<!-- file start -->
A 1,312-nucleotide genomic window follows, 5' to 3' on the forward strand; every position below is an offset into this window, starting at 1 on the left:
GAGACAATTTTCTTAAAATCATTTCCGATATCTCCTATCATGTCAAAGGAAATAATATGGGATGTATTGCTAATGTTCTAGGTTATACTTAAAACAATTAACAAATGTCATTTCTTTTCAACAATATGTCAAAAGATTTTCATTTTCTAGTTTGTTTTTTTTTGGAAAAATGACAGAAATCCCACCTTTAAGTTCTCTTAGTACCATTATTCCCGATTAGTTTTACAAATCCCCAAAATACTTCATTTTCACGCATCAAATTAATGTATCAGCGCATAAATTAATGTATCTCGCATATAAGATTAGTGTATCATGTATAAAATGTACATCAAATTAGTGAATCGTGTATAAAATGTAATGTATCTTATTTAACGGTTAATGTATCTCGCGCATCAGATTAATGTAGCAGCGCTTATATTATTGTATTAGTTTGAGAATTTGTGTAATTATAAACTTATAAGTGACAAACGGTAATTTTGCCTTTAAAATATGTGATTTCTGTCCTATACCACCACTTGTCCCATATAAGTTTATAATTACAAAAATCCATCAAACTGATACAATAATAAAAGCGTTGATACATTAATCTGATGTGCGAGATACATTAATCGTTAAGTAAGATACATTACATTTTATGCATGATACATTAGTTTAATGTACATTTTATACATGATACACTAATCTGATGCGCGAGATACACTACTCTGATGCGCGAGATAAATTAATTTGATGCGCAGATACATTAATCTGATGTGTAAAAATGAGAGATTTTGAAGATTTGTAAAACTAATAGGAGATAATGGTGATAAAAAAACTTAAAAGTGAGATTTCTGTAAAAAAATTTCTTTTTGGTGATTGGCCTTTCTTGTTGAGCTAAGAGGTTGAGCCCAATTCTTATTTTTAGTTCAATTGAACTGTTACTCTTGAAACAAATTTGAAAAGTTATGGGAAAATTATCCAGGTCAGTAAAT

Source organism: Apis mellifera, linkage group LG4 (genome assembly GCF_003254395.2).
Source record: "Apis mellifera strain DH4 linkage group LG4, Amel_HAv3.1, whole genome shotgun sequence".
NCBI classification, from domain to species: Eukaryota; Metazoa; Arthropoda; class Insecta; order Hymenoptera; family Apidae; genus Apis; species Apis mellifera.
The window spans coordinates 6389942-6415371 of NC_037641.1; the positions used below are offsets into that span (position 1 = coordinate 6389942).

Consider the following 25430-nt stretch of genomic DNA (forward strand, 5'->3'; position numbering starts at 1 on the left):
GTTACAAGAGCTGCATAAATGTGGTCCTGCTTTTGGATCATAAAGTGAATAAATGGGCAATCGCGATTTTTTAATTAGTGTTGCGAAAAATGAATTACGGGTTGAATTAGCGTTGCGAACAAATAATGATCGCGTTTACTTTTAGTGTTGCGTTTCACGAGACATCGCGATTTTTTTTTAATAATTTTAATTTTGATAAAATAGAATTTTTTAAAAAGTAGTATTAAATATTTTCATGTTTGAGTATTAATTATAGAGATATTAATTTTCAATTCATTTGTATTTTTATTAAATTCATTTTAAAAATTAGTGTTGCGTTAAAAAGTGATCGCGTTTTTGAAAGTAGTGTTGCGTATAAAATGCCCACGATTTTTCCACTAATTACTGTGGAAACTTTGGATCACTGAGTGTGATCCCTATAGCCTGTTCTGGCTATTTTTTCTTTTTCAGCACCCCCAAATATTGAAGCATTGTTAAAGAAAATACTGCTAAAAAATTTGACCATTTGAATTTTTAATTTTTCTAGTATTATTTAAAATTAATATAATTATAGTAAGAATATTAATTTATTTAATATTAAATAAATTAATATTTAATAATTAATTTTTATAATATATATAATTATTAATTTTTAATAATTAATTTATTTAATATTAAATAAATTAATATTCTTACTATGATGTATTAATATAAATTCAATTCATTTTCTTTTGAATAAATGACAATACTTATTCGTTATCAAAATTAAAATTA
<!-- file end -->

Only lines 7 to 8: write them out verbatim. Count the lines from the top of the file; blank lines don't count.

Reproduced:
Consider the following 25430-nt stretch of genomic DNA (forward strand, 5'->3'; position numbering starts at 1 on the left):
GTTACAAGAGCTGCATAAATGTGGTCCTGCTTTTGGATCATAAAGTGAATAAATGGGCAATCGCGATTTTTTAATTAGTGTTGCGAAAAATGAATTACGGGTTGAATTAGCGTTGCGAACAAATAATGATCGCGTTTACTTTTAGTGTTGCGTTTCACGAGACATCGCGATTTTTTTTTAATAATTTTAATTTTGATAAAATAGAATTTTTTAAAAAGTAGTATTAAATATTTTCATGTTTGAGTATTAATTATAGAGATATTAATTTTCAATTCATTTGTATTTTTATTAAATTCATTTTAAAAATTAGTGTTGCGTTAAAAAGTGATCGCGTTTTTGAAAGTAGTGTTGCGTATAAAATGCCCACGATTTTTCCACTAATTACTGTGGAAACTTTGGATCACTGAGTGTGATCCCTATAGCCTGTTCTGGCTATTTTTTCTTTTTCAGCACCCCCAAATATTGAAGCATTGTTAAAGAAAATACTGCTAAAAAATTTGACCATTTGAATTTTTAATTTTTCTAGTATTATTTAAAATTAATATAATTATAGTAAGAATATTAATTTATTTAATATTAAATAAATTAATATTTAATAATTAATTTTTATAATATATATAATTATTAATTTTTAATAATTAATTTATTTAATATTAAATAAATTAATATTCTTACTATGATGTATTAATATAAATTCAATTCATTTTCTTTTGAATAAATGACAATACTTATTCGTTATCAAAATTAAAATTA